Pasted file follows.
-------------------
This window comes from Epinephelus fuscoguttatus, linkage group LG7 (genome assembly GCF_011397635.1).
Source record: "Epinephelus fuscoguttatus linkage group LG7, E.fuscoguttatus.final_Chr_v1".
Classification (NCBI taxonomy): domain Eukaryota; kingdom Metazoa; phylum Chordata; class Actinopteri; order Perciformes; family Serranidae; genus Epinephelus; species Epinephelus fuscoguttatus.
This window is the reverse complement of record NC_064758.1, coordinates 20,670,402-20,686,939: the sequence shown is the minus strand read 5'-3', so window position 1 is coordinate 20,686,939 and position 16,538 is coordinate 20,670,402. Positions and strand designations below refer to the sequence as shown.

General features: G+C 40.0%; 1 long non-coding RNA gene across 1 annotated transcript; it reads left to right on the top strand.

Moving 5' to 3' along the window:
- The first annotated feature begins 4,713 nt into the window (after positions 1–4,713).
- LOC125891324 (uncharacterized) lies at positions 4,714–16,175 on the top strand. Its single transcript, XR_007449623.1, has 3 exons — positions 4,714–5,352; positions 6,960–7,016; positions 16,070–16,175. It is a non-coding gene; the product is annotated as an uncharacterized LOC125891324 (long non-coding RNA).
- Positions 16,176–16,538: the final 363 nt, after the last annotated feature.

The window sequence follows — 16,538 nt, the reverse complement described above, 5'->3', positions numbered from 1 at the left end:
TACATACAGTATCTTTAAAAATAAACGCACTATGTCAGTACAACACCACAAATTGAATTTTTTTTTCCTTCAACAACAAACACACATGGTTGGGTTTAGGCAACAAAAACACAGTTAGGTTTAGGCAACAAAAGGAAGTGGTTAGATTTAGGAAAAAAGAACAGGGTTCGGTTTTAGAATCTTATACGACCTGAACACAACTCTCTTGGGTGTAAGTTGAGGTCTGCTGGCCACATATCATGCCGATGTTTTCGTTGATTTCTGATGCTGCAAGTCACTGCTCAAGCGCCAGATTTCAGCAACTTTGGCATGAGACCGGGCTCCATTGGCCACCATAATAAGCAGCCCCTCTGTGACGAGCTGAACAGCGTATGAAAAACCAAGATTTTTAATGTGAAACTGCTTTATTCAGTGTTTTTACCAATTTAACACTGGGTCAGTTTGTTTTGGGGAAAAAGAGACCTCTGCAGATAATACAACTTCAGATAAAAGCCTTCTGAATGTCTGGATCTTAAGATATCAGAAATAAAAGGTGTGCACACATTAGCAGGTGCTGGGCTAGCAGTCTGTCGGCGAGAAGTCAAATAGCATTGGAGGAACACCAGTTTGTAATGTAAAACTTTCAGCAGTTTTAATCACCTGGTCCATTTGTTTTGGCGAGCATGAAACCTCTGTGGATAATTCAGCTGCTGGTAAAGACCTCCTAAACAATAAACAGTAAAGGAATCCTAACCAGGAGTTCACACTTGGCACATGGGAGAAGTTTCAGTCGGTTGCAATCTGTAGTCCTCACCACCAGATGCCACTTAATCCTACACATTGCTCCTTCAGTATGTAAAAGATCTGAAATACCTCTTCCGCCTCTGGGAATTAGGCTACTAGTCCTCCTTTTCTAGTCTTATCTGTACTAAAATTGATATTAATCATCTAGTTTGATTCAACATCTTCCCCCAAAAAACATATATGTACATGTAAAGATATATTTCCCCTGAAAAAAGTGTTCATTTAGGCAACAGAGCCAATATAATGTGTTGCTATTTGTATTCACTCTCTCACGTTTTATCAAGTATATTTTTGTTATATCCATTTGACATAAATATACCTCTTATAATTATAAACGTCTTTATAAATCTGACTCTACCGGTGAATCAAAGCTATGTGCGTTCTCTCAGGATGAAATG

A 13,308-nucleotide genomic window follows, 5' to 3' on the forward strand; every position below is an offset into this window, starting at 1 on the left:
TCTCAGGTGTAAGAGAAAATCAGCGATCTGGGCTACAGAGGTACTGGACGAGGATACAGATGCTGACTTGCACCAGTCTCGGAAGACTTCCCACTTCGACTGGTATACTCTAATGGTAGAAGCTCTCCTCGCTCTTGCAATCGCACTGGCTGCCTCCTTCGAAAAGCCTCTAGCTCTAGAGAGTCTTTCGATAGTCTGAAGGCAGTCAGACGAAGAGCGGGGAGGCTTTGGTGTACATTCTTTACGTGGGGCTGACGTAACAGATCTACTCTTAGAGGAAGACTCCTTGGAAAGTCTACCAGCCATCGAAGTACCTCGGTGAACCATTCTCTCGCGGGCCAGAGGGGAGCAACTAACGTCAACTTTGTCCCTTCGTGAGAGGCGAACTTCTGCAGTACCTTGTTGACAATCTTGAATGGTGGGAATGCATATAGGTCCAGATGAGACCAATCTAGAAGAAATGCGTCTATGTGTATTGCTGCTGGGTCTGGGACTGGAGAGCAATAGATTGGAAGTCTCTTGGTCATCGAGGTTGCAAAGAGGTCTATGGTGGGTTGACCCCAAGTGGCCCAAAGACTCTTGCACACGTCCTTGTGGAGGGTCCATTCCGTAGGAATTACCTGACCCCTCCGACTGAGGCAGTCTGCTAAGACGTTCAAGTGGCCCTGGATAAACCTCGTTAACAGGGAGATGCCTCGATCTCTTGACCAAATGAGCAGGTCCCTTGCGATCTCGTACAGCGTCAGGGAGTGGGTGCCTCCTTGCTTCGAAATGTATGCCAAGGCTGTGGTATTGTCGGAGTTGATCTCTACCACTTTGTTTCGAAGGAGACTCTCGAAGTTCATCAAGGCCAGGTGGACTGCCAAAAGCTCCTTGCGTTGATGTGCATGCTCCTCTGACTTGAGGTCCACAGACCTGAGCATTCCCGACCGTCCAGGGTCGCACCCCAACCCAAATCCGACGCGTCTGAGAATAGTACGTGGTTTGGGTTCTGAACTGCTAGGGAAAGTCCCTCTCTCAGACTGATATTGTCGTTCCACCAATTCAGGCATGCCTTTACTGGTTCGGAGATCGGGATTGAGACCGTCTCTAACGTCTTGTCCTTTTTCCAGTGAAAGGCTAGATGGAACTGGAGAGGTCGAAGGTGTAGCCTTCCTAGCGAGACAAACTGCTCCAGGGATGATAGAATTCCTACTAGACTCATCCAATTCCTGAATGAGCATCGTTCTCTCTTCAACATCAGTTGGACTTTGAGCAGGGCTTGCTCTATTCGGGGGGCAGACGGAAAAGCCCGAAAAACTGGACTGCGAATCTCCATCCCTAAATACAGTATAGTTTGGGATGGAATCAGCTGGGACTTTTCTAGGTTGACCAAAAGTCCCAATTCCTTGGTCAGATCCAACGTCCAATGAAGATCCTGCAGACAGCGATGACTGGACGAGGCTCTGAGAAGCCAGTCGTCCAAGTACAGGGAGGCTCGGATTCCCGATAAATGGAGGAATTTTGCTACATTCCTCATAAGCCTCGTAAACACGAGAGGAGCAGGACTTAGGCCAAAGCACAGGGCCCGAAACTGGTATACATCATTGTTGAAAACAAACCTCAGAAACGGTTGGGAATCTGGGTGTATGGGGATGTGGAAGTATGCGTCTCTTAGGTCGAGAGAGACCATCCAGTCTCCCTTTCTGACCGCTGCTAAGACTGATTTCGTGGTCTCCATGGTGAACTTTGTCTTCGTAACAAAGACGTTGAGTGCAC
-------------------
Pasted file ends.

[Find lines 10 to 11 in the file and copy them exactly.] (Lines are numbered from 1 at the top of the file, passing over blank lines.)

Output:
The window sequence follows — 16,538 nt, the reverse complement described above, 5'->3', positions numbered from 1 at the left end:
TACATACAGTATCTTTAAAAATAAACGCACTATGTCAGTACAACACCACAAATTGAATTTTTTTTTCCTTCAACAACAAACACACATGGTTGGGTTTAGGCAACAAAAACACAGTTAGGTTTAGGCAACAAAAGGAAGTGGTTAGATTTAGGAAAAAAGAACAGGGTTCGGTTTTAGAATCTTATACGACCTGAACACAACTCTCTTGGGTGTAAGTTGAGGTCTGCTGGCCACATATCATGCCGATGTTTTCGTTGATTTCTGATGCTGCAAGTCACTGCTCAAGCGCCAGATTTCAGCAACTTTGGCATGAGACCGGGCTCCATTGGCCACCATAATAAGCAGCCCCTCTGTGACGAGCTGAACAGCGTATGAAAAACCAAGATTTTTAATGTGAAACTGCTTTATTCAGTGTTTTTACCAATTTAACACTGGGTCAGTTTGTTTTGGGGAAAAAGAGACCTCTGCAGATAATACAACTTCAGATAAAAGCCTTCTGAATGTCTGGATCTTAAGATATCAGAAATAAAAGGTGTGCACACATTAGCAGGTGCTGGGCTAGCAGTCTGTCGGCGAGAAGTCAAATAGCATTGGAGGAACACCAGTTTGTAATGTAAAACTTTCAGCAGTTTTAATCACCTGGTCCATTTGTTTTGGCGAGCATGAAACCTCTGTGGATAATTCAGCTGCTGGTAAAGACCTCCTAAACAATAAACAGTAAAGGAATCCTAACCAGGAGTTCACACTTGGCACATGGGAGAAGTTTCAGTCGGTTGCAATCTGTAGTCCTCACCACCAGATGCCACTTAATCCTACACATTGCTCCTTCAGTATGTAAAAGATCTGAAATACCTCTTCCGCCTCTGGGAATTAGGCTACTAGTCCTCCTTTTCTAGTCTTATCTGTACTAAAATTGATATTAATCATCTAGTTTGATTCAACATCTTCCCCCAAAAAACATATATGTACATGTAAAGATATATTTCCCCTGAAAAAAGTGTTCATTTAGGCAACAGAGCCAATATAATGTGTTGCTATTTGTATTCACTCTCTCACGTTTTATCAAGTATATTTTTGTTATATCCATTTGACATAAATATACCTCTTATAATTATAAACGTCTTTATAAATCTGACTCTACCGGTGAATCAAAGCTATGTGCGTTCTCTCAGGATGAAATG